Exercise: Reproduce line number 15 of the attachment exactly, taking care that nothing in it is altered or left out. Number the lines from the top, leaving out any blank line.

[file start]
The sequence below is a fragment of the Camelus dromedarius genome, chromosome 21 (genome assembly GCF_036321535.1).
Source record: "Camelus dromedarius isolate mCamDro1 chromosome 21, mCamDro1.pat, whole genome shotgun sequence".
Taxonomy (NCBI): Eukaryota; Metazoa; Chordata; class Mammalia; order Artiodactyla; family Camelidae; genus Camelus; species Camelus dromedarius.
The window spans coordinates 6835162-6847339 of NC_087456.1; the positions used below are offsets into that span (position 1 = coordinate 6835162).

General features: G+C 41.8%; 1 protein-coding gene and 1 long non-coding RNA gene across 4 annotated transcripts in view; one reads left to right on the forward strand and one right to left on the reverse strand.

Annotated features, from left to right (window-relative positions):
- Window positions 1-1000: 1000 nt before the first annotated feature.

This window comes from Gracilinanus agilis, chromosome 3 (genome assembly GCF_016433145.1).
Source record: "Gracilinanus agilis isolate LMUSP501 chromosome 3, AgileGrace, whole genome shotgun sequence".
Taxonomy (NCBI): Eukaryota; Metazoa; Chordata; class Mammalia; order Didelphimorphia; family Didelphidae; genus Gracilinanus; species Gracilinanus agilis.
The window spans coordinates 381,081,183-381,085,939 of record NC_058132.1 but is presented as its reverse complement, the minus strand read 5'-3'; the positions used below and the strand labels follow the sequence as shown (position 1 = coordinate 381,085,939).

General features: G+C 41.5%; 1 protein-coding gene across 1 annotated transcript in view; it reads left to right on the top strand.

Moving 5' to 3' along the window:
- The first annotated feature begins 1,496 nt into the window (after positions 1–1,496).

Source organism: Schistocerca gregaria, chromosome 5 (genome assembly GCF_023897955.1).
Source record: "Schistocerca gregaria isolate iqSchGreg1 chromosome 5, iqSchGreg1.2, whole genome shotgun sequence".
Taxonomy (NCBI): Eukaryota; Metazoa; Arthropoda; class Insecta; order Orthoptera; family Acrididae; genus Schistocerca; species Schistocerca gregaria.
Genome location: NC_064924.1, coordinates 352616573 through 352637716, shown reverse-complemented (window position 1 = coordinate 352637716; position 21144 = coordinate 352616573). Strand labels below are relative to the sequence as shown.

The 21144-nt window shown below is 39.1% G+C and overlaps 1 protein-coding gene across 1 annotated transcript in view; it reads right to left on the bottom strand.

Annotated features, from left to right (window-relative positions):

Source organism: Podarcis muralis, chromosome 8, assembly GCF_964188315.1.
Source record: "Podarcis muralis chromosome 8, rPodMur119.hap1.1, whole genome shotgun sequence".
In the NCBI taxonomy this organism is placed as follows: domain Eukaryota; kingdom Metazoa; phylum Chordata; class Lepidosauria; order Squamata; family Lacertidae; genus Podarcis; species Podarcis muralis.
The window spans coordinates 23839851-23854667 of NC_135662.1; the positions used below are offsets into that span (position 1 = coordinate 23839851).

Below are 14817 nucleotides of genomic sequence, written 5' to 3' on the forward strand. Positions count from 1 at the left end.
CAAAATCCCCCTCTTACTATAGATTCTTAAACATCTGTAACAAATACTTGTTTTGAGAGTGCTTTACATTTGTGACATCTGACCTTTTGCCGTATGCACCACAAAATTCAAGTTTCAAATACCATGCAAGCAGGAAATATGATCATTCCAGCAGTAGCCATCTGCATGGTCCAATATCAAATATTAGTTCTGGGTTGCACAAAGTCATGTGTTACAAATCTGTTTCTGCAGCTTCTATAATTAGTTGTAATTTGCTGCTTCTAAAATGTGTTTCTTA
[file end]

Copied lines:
Source organism: Schistocerca gregaria, chromosome 5 (genome assembly GCF_023897955.1).